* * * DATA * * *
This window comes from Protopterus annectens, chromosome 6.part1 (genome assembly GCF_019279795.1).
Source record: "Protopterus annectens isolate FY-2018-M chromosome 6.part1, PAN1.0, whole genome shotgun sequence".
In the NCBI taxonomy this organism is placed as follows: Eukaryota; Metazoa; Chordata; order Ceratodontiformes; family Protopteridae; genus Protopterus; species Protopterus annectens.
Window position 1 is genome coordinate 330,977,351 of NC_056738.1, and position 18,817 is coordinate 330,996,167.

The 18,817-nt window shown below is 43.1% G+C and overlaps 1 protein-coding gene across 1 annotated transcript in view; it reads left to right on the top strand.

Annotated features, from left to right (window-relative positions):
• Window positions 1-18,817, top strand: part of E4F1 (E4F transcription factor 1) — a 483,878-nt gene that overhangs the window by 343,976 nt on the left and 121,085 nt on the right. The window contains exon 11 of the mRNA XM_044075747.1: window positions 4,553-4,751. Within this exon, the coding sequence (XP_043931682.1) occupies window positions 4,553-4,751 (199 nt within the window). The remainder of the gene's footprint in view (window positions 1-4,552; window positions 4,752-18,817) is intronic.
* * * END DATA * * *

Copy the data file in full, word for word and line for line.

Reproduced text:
This window comes from Protopterus annectens, chromosome 6.part1 (genome assembly GCF_019279795.1).
Source record: "Protopterus annectens isolate FY-2018-M chromosome 6.part1, PAN1.0, whole genome shotgun sequence".
In the NCBI taxonomy this organism is placed as follows: Eukaryota; Metazoa; Chordata; order Ceratodontiformes; family Protopteridae; genus Protopterus; species Protopterus annectens.
Window position 1 is genome coordinate 330,977,351 of NC_056738.1, and position 18,817 is coordinate 330,996,167.

The 18,817-nt window shown below is 43.1% G+C and overlaps 1 protein-coding gene across 1 annotated transcript in view; it reads left to right on the top strand.

Annotated features, from left to right (window-relative positions):
• Window positions 1-18,817, top strand: part of E4F1 (E4F transcription factor 1) — a 483,878-nt gene that overhangs the window by 343,976 nt on the left and 121,085 nt on the right. The window contains exon 11 of the mRNA XM_044075747.1: window positions 4,553-4,751. Within this exon, the coding sequence (XP_043931682.1) occupies window positions 4,553-4,751 (199 nt within the window). The remainder of the gene's footprint in view (window positions 1-4,552; window positions 4,752-18,817) is intronic.